The Holocaust claims another generation of victims

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"Although emotions can exist apart from interpersonal interactions and may arise without social and communicational stimulus, they are often an outcome of past, current, or imagined social interactions taking place in the context of interpersonal relationships." pg 176

Wiseman, Hadas, Einate Metzl, and Jacques P. Barber. "Anger, Guilt and Intergenerational Communication of Trauma in the Interpersonal Narratives of Second Generation Holocaust Survivors." American Journal of Orthopsychiatry. 76.2 (2006): 176-184.

 The article explores the psychological affects of the Holocaust on survivors and their sons and daughters. The lack of communication, Wiseman and other say, about trauma-specific events like the Holocaust has caused a mix of anger and guilt in both parties. Survivors tend to be silent on the subject, not wanting to relive it. This "conspiracy of silence" assures that the Holocaust remains distant and detached, the survivors not wanting to admit that the attrocity is a part of them. They believe that their children would grow up normal without knowing of the horrors. The children don't ask, and thus the subject is never brought up.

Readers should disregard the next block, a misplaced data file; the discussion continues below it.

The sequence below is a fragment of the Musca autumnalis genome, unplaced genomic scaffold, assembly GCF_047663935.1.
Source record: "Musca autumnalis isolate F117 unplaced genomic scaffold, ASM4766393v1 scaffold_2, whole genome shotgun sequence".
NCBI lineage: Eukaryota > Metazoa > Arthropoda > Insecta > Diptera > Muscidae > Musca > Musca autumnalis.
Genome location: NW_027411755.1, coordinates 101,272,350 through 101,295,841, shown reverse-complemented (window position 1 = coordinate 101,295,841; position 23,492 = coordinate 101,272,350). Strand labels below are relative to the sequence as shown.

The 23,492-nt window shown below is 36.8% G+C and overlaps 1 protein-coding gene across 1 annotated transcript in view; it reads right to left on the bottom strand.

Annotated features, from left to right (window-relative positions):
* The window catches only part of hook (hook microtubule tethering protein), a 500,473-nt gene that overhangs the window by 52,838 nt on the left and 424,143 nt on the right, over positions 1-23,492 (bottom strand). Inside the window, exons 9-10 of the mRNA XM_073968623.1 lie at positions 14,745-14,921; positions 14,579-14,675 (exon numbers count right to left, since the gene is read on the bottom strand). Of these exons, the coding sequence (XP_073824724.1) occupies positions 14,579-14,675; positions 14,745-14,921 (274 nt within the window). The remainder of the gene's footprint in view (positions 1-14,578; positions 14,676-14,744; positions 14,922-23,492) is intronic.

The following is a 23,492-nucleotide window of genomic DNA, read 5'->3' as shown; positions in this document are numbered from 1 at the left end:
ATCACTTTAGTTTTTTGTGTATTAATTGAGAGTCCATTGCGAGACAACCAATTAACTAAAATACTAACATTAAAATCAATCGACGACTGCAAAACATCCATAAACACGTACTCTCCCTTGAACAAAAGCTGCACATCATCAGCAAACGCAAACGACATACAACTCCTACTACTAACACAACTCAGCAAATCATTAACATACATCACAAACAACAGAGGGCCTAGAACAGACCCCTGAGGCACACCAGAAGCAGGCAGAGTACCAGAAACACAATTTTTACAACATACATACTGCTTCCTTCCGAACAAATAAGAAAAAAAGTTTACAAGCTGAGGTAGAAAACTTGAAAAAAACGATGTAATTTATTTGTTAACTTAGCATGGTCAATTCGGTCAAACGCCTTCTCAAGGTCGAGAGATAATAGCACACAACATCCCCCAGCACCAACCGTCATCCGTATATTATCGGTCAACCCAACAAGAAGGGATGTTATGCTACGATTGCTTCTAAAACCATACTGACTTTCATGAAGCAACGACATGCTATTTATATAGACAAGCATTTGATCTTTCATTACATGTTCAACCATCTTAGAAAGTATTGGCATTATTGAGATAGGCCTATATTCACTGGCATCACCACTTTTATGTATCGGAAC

The lack of Holocaust communcation between the survivors and their children has caused 4 factors to arise in the second generation: anger, guilt, self-consciousness, and hostility.  The children feel too sensative toward the parents and feel protective of them. Therefor, it is difficult to get angry at them. Children can somethimes feel guilty, as though they are the cause of the tension in the family. In many cases, there is double survivor guilt: the parents tranmit their guilt to their children, who in turn fell guilty towards their parents' past sufferings.


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That makes sense. The segment at the beginning of the chapter "Auschwitz: Time Flies" definitely illustrates this fact.

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